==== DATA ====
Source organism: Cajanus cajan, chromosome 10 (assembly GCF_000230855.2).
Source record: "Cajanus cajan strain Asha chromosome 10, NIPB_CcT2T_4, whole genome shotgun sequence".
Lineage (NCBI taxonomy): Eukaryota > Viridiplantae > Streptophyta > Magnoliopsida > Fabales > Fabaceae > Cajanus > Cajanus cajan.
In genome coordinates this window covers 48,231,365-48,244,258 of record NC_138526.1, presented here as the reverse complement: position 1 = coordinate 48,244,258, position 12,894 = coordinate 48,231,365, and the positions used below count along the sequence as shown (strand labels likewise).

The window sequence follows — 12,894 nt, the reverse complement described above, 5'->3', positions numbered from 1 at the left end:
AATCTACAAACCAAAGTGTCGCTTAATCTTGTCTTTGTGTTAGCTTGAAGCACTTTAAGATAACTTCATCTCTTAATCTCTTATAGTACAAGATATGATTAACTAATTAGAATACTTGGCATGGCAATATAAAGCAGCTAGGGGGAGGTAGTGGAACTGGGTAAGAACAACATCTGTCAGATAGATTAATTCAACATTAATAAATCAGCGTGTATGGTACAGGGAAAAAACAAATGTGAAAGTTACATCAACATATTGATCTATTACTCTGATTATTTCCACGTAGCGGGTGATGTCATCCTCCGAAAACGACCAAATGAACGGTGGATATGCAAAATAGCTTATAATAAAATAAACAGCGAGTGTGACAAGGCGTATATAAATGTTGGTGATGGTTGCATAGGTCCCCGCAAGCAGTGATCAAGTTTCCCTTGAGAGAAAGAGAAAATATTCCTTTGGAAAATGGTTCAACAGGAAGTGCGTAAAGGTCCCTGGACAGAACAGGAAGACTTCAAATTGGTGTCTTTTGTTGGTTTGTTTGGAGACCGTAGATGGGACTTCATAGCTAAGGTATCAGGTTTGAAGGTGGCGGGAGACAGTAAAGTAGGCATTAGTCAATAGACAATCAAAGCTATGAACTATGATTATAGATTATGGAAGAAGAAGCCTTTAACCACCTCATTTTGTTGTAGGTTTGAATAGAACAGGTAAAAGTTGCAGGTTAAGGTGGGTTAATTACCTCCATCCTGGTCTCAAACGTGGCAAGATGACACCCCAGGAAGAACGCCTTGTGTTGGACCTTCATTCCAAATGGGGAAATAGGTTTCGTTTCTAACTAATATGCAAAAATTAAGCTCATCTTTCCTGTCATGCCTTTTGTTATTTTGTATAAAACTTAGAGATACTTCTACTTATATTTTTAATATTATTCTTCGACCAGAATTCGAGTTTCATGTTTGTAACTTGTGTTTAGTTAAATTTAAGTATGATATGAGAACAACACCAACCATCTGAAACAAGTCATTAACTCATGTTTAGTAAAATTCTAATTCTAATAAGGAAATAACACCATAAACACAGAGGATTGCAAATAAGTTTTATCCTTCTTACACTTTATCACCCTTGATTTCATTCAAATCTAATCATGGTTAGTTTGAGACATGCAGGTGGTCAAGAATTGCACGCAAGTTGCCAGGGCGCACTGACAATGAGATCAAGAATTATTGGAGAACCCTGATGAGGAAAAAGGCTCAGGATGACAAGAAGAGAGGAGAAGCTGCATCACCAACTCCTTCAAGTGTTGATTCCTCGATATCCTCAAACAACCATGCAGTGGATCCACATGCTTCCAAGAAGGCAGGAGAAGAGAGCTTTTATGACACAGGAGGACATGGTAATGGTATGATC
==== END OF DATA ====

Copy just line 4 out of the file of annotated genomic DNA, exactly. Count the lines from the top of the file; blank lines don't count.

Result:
In genome coordinates this window covers 48,231,365-48,244,258 of record NC_138526.1, presented here as the reverse complement: position 1 = coordinate 48,244,258, position 12,894 = coordinate 48,231,365, and the positions used below count along the sequence as shown (strand labels likewise).